The performance and learning of motor skills has been shown to be enhanced if the performer adopts an external focus of attention (focus on the movement effect) compared to an internal focus (focus on the movements themselves) [68]. In other words, implicit motor learning refers to the acquisition of a motor skill without the concurrent acquisition of explicit knowledge about the performance of a skill that is normally processed in an automatic way, explicit motor learning does refer to acquiring motor skills with an internal focus and specific knowledge about the performance of a skill [34]. Motor skills that are acquired explicitly tend to be less resilient under psychological [7, 18, 19, 32, 39] and physiological fatigue [31, 54], tend to interfere with the normal automatic processing of the motor schema [20, 32], tend to be less durable [5] and less robust [66] when a fast response is required and explicit learning may be affected to a greater extent by an individual’s intelligence than implicit learning [17, 45, 57].
Considering the benefits of implicit learning, we feel that in the prevention of ACL injuries, we need to discover the possibilities of this method as it may produce more stable solutions under stress, anxiety-provoking conditions and fatigued states. The research group McNair, Onate and Prapavessis set up an interesting series of research projects, in which they examined the effect of different types of feedback on jump landing technique and subsequent landing forces [36, 49, 50, 55, 56]. The patterns shown in their results confirmed the theory mentioned earlier. They have compared technical instructions, visual feedback, auditory cues, and metaphoric imagery to controls. They first found that subjects can assimilate precise instructions related to the modification of lower limb kinematics and effectively and immediately lowered their ground reaction forces (GRF) [36, 50, 55]. However, in 2003 Prapavessis et al. found that the retention of these technical instructions is poor when the follow up is longer than 1 week [56]. Continuing this research, Onate et al. concluded in 2005 that reviewing one’s own performance or one’s own performance plus an expert model is more useful than expert only modeling (i.e., viewing an expert model trained in proper landing technique) for increasing knee angular displacement flexion angles and reducing peak vertical GRF during landing. They therefore suggested that visual feedback of one’s own performance or one’s own performance plus an expert model should be used in the implementation of instructional programs aimed at reducing the risk of jump-landing ACL injuries [49].
Currently, we do not know yet at what age an injury prevention program should be implemented to reduce potential neuromuscular and biomechanical risk factors [64]. From a motor learning standpoint, it is desirable that children at the youngest age groups (age 6–12) develop correct playing techniques from the beginning on. This also gives ample time for movements to become automatized. However, children are at a relative low risk for injury, e.g., soccer is actually a safe sport for children [16]. It seems therefore that spending effort, time, and money on implementing preventive methods might therefore not be desirable and should potentially start from 12 to 14 years [44]. But without calling it injury prevention (but e.g., exercises for performance enhancement [44]) in the younger age groups, enhanced body awareness will very likely already start and result in a more complete and accurate feeling of the body when learning certain movement skills.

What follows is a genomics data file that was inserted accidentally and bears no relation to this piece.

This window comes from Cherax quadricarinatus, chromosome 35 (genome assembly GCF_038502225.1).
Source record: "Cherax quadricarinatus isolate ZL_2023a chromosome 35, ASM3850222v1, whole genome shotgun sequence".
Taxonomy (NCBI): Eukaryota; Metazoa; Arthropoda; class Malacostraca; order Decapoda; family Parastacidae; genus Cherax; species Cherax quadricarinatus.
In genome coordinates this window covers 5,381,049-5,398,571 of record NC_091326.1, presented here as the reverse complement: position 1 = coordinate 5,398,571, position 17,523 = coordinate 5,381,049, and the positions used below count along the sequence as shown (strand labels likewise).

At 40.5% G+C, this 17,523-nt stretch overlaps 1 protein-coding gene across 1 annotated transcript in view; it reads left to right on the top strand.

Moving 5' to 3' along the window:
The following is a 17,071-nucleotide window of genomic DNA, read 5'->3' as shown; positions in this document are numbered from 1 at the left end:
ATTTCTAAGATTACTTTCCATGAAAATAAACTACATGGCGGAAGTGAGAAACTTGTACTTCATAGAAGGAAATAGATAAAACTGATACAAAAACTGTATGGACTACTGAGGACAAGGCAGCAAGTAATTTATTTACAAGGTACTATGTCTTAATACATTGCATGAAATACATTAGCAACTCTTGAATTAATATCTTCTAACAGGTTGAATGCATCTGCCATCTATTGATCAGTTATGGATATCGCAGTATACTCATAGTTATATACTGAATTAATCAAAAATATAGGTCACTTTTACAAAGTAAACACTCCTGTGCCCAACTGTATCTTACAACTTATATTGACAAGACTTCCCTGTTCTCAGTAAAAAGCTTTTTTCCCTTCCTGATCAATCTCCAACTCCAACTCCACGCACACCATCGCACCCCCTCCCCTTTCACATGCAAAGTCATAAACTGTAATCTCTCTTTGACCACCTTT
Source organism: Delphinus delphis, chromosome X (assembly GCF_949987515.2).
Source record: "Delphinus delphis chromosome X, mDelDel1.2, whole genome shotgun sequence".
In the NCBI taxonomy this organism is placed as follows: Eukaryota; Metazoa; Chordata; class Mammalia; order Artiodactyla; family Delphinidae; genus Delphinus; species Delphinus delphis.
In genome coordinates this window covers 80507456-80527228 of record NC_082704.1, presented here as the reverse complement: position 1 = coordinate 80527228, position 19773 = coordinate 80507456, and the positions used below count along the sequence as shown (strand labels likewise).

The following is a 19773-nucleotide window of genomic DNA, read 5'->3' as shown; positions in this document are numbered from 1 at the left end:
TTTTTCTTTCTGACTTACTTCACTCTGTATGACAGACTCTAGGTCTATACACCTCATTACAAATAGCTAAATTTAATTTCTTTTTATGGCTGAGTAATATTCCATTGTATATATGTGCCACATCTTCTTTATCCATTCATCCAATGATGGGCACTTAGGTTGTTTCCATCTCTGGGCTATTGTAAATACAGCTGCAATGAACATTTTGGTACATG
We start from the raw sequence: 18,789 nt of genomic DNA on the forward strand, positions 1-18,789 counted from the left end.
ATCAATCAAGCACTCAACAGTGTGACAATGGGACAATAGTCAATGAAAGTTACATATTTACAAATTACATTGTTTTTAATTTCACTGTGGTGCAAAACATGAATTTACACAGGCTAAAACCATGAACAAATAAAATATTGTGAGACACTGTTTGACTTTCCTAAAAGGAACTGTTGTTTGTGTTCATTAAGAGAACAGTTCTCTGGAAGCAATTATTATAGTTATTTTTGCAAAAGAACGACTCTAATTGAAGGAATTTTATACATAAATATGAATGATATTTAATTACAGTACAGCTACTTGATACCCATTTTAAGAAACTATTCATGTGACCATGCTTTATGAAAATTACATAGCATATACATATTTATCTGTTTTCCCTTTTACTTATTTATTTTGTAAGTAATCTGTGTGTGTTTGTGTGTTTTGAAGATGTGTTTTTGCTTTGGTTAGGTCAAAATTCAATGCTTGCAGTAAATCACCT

The use of an explicit process is less efficient, attention-demanding, and slow [34]. Having to pay attention to the lower extremity is impossible as attention to the game, players and ball and fast acting is required. A high-cognitive task will be less robust during the game.
In the ACL injury enigma, psychological and physiological pressure or fatigue is an important factor. Myklebust et al. reported that athletes are at a higher risk of suffering an ACL injury during a game than during practice [43]. Fatigue has also been proposed to be a contributor to non-contact ACL injuries [24, 47, 61]. For obvious reasons, a game constitutes more psychological and physiological stress compared to a practice session. Especially in later stages of competition, fatigue may have a cumulative, unfavorable effect on neuromuscular control and may potentially result in hazardous movement strategies [35]. The decreased capacity for controlling body movements after fatigue will potentially be more prominent when appropriate landing techniques have been taught in an explicit manner. Also, the possibility that implicit learning may immunize the athlete more against the often debilitating influence of psychological stress on motor output should not go unheeded.
In summary, extensively repeating the ideal movement that is explained and demonstrated might be too ‘cognitive’. As implicit learning has proven to be effective in establishing a certain movement goal or effect [37, 62, 6769], we assume and propose that implicit motor learning might also be potentially beneficial for injury prevention. Lowering chances of injury during a high performance task is an integrated part of that task itself. This implies that not only the interaction with the environment can be optimized but also the conditions within the body in terms of balance of joint loads for instance. This optimization could be achieved by assisting the athletes to find individual optimal performance patterns for given complex motor skills and to find an individual way, including its effective variations, to control the forces that belong to those complex tasks. In this paper, we would like to put forward that implicit learning could well be an effective way to let the brain and body of the athlete reach a condition in which performance is high, yet the chances of injury low.